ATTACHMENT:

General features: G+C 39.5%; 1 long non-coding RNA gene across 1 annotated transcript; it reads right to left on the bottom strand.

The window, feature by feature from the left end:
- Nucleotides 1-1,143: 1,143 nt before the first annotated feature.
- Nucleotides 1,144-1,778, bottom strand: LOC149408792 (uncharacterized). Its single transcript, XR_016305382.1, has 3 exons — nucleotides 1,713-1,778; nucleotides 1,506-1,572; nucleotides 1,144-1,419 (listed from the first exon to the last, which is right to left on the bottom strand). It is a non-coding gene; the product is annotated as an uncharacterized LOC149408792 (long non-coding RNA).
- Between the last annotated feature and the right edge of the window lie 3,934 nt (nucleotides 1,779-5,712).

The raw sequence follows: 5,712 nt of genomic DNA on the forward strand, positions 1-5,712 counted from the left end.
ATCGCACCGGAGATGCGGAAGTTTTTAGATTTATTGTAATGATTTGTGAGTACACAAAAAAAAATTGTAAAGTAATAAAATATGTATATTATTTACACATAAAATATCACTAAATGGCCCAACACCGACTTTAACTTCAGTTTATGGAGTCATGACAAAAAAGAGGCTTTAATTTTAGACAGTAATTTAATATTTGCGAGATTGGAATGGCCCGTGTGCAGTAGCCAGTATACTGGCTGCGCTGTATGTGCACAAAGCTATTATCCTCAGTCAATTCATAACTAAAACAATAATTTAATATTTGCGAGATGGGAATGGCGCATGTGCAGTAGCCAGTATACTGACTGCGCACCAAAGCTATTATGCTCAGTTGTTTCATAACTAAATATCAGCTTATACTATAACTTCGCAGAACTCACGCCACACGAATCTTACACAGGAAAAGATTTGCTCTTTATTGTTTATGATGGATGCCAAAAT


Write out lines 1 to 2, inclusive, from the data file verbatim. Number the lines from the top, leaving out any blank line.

General features: G+C 39.5%; 1 long non-coding RNA gene across 1 annotated transcript; it reads right to left on the bottom strand.

The window, feature by feature from the left end: